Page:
E. Concept Definitions as First Class Citizens
"Data by itself is not enough — what we really need is information, the meaning or semantics behind the data." One of the best steps forward in SBVR is to have concept definitions as first class citizens. Lack of concept definitions is a major source of problems in the IT approaches used thus far. Of course, concept definitions consist of a combination of formal and informal aspects. This bridge is the basis for effective communication.
2. The Development of Best Practices or a Methodology for SBVR
There is a need for a methodology to develop a complete SBVR structured knowledge description, bi-directionally traceable from the first document through all intermediate results to the final result, in an optimal combination of diagrammatic and textual format that combines various aspects, such as:
- being repeatable,
- easily learnable by subject domain experts,
- using an understandable subset of natural language,
- having been used extensively and resulted in best practices and
- processes with built in quality control.
Subject domain experts probably use a similar number of constructs as formal mathematicians, but use everyday symbols and language. Hence there is a need to develop a comprehensive methodology that includes the formal operations in a way acceptable to a subject domain expert.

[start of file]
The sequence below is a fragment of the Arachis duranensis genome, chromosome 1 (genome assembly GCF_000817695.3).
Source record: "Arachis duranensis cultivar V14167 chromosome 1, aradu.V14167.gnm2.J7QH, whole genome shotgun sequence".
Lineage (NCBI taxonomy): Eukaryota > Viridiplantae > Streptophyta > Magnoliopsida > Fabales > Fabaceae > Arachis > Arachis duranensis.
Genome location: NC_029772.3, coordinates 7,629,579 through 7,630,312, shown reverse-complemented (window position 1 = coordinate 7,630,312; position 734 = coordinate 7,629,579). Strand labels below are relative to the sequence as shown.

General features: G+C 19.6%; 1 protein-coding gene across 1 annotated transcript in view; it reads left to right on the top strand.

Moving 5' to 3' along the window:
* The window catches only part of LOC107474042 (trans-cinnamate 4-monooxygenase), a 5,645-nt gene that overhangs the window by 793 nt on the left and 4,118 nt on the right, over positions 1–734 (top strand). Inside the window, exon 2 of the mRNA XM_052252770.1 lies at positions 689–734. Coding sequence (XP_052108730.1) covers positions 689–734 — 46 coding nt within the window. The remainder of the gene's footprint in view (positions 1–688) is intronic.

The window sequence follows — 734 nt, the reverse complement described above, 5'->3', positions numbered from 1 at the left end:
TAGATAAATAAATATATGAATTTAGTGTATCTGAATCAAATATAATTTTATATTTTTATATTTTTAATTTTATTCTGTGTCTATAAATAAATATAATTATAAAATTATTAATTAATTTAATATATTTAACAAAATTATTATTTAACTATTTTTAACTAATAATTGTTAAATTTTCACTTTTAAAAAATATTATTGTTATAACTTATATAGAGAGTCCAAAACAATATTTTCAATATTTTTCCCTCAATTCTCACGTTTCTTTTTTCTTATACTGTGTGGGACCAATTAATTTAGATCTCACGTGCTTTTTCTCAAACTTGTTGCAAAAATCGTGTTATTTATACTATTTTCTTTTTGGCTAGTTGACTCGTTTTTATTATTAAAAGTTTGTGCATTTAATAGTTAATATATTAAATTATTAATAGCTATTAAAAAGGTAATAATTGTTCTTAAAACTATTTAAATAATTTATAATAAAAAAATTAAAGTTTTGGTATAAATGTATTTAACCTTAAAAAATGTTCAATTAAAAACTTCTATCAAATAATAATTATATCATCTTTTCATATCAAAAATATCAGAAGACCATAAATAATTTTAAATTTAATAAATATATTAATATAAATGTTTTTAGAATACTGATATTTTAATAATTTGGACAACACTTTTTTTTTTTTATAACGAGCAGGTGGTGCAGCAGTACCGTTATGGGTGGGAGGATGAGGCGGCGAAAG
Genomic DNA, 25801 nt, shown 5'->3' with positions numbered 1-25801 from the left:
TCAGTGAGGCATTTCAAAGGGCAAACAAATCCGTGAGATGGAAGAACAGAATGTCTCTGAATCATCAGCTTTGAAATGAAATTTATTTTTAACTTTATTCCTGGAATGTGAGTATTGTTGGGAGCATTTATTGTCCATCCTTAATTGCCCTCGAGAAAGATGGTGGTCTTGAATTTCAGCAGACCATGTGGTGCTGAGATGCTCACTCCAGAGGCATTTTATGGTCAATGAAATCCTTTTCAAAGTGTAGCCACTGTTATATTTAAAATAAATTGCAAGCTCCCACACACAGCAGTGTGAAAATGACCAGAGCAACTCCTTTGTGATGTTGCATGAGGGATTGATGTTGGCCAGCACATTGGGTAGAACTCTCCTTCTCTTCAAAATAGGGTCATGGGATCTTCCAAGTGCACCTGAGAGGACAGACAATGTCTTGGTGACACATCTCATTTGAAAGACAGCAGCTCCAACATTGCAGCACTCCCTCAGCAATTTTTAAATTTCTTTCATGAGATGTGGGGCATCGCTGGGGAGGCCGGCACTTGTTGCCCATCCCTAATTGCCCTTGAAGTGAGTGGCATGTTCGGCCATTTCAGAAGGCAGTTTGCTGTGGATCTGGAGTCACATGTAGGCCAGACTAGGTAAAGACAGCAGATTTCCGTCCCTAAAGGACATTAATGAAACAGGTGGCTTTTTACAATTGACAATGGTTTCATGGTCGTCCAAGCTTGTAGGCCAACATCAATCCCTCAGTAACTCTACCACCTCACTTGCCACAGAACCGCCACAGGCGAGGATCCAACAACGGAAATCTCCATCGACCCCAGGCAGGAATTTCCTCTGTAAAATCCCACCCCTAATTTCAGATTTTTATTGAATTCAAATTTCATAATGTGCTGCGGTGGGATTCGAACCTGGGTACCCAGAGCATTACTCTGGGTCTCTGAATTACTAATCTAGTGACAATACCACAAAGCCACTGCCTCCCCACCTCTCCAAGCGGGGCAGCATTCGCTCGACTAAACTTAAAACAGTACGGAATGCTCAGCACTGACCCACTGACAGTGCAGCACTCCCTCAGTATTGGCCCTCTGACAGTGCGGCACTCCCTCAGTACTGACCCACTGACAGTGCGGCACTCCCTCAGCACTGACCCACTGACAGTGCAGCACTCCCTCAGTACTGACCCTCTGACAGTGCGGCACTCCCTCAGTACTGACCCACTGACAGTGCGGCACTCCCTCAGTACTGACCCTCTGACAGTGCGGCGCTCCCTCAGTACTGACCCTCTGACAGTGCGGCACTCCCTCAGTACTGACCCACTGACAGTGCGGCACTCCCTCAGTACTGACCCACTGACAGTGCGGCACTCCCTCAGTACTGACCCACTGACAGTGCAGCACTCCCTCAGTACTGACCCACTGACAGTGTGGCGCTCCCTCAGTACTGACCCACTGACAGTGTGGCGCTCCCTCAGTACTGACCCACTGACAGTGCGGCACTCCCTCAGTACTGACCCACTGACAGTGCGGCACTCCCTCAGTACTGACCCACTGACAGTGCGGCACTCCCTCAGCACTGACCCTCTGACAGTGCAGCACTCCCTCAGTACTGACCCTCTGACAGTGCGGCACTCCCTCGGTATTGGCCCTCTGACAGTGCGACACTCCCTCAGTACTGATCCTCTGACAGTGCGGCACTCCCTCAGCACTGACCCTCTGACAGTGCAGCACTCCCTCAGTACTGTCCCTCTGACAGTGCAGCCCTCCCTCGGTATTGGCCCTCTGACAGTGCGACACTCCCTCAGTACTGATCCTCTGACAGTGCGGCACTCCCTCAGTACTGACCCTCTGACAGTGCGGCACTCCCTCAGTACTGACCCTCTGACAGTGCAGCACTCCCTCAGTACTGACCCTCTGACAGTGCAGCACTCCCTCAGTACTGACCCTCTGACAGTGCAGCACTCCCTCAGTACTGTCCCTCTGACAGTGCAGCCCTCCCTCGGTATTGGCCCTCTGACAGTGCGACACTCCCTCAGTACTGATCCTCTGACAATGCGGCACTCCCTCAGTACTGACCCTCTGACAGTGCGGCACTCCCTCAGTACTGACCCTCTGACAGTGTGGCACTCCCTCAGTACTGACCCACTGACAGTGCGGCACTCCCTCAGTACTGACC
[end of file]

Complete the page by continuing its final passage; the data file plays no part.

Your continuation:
In  we read:
"A typical business person:
- does not talk about quantifications — but expresses quantifications in almost every statement he makes.
- doesn't talk about conjuncts, disjuncts, negands, antecedents and making consequents — but these are all part of the formulation of his thinking.
Logical formulation of Semantics is about explicitly using these conceptual devices (that people use unconsciously all the time) to capture the semantics of their discourse."
This is a major challenge.
 Europa, Europe in 12 lessons, Lesson 8: Towards a knowledge-based society, URL: http://europa.eu/abc/12lessons/lesson_8/index_en.htm
 Campara, Djenana, "Developing secure software is a management issue," Computerworld, URL: http://www.computerworld.com/securitytopics/security/story/0,10801,104127,00.html
 Cummins, Fred, Models: Key to Future Business Survival, EDS' Next Big Thing Blog, URL: http://www.eds.com/sites/cs/blogs/eds_next_big_thing_blog/archive/2006/04/13/8543.aspx, 2006.
 Hall, John, "Business Semantics of Business Rules," Business Rules Journal, Vol. 5, No. 3 (Mar. 2004), URL: http://www.BRCommunity.com/a2004/b182.html
 Hendryx, Stan, "SBVR and MDA," Business Rules Journal, Vol. 6, No. 10 (Oct. 2005), URL: http://www.brcommunity.com/a2005/b253.html
 Montague Grammar, Wikipedia entry, URL: http://en.wikipedia.org/wiki/Montague_grammar
 Nijssen, Sjir, "SBVR: Semantics for Business," Business Rules Journal, Vol. 8, No. 10 (Oct. 2007), URL: http://www.BRCommunity.com/a2007/b367.html
 OMG, Semantics of Business Vocabulary and Business Rules (SBVR), First Interim Specification, Mar. 2006. Available as dtc/06-03-02 at http://www.omg.org, Clause 10.1.1.2, Annex A.3.5, Annex A.4.4.